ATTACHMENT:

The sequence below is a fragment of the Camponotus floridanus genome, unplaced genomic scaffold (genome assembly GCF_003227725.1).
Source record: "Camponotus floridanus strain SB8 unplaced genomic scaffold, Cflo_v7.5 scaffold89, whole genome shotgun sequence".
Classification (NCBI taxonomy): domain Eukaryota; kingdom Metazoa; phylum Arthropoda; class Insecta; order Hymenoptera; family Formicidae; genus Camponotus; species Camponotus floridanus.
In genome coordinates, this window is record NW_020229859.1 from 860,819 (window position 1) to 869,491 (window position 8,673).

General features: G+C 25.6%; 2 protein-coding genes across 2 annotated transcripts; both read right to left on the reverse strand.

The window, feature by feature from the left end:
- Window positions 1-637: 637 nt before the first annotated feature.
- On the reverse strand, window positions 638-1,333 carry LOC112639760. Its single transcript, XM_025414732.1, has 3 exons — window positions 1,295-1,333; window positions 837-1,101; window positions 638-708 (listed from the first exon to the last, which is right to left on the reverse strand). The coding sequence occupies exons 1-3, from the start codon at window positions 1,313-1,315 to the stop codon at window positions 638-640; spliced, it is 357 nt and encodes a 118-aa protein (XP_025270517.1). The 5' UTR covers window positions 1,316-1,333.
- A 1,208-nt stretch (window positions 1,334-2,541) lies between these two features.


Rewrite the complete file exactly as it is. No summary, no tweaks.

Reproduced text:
The sequence below is a fragment of the Camponotus floridanus genome, unplaced genomic scaffold (genome assembly GCF_003227725.1).
Source record: "Camponotus floridanus strain SB8 unplaced genomic scaffold, Cflo_v7.5 scaffold89, whole genome shotgun sequence".
Classification (NCBI taxonomy): domain Eukaryota; kingdom Metazoa; phylum Arthropoda; class Insecta; order Hymenoptera; family Formicidae; genus Camponotus; species Camponotus floridanus.
In genome coordinates, this window is record NW_020229859.1 from 860,819 (window position 1) to 869,491 (window position 8,673).

General features: G+C 25.6%; 2 protein-coding genes across 2 annotated transcripts; both read right to left on the reverse strand.

The window, feature by feature from the left end:
- Window positions 1-637: 637 nt before the first annotated feature.
- On the reverse strand, window positions 638-1,333 carry LOC112639760. Its single transcript, XM_025414732.1, has 3 exons — window positions 1,295-1,333; window positions 837-1,101; window positions 638-708 (listed from the first exon to the last, which is right to left on the reverse strand). The coding sequence occupies exons 1-3, from the start codon at window positions 1,313-1,315 to the stop codon at window positions 638-640; spliced, it is 357 nt and encodes a 118-aa protein (XP_025270517.1). The 5' UTR covers window positions 1,316-1,333.
- A 1,208-nt stretch (window positions 1,334-2,541) lies between these two features.